Protein plus vitamin D supplement improves muscle mass and reduces frailty: Benefits beyond exercise alone
Dr Yamada referred to a study of 77 frail elderly people with reduced muscle mass to determine the benefit of an oral nutritional supplement (ONS) enriched in vitamin D and protein, combined with resistance training (RT)5. The combined use of ONS plus RT was more effective for improving muscle mass and walking speed than RT alone after three months of a three-times weekly regimen. Furthermore, in the 6 months after the combined intervention, falls occurred at a significantly lower rate than in the group that had RT alone (23% vs. 49%).
The vicious cycle of dysphagia-sarcopenia-dysphagia
Dysphagia is a key cause of malnutrition leading to sarcopenia. But sarcopenia itself may weaken the muscles involved in swallowing, and lead to more severe dysphagia and the related risks of aspiration and pneumonia6. The importance of dysphagia management in the rehabilitation of frail elderly was addressed by Dr Hidetaka Wakabayashi of Yokohama City University Medical Center, Department of Rehabilitation Medicine, Japan. In a study of Japanese older adults with swallowing difficulty, sarcopenic dysphagia was suggested by an association between thin mid-upper arm circumference and poor swallowing function7. “A general reduction in lean body mass including those muscles involved in swallowing is responsible for this association” explained Dr Wakabayashi. These results suggest the novel concept of sarcopenic dysphagia; “however, a definition and diagnostic criteria are yet to be established”.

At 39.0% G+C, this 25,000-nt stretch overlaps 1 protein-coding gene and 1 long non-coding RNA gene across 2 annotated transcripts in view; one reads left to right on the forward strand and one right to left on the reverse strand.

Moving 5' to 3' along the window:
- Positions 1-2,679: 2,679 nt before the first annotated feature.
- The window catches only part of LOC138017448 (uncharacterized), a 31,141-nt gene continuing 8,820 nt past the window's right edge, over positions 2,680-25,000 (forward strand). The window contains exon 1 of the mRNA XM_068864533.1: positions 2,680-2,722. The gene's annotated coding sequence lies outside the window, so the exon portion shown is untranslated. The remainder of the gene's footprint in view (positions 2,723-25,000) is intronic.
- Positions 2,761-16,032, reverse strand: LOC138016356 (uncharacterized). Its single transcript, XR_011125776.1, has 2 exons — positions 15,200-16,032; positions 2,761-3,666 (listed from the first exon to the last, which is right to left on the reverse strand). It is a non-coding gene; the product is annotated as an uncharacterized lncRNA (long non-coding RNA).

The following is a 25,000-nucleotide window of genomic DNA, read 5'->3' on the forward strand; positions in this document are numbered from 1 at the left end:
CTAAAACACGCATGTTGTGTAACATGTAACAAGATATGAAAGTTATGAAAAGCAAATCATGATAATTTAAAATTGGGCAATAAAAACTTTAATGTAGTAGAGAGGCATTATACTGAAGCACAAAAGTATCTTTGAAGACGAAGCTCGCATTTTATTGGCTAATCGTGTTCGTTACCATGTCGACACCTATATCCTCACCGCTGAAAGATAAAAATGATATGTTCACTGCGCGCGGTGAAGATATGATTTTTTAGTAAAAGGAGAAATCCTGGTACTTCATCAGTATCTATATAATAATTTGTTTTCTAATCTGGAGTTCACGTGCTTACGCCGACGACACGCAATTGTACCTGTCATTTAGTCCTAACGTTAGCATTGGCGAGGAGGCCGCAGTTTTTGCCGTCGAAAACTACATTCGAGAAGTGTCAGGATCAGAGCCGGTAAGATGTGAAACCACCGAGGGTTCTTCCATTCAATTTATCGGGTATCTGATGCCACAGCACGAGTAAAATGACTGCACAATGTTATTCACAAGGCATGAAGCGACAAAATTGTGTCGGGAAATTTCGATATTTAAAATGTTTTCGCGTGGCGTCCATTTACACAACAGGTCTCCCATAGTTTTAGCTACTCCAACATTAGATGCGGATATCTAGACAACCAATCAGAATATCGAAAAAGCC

Screen for malnutrition and dysphagia to help those under threat of adverse events
An estimated 75% of dysphagia sufferers are undiagnosed, so Dr Wakabayashi emphasized the importance of identifying those elderly people at risk of, or already suffering from, dysphagia and malnutrition. The gold standard for screening elderly for malnutrition is the Mini Nutritional Assessment (MNA®), a simple 6-item questionnaire on appetite, weight loss, mobility, acute disease, depression/dementia and body mass index or calf circumference8. Dr Wakabayashi described a new dysphagia screening tool that has recently been developed: the 10-item Eating Assessment Tool (EAT-10). EAT-10 is a questionnaire comprising 10 questions measuring a person’s perceptions of swallowing difficulty. It is designed to rapidly identify dysphagia symptom severity. A score of three or higher indicates dysphagia risk.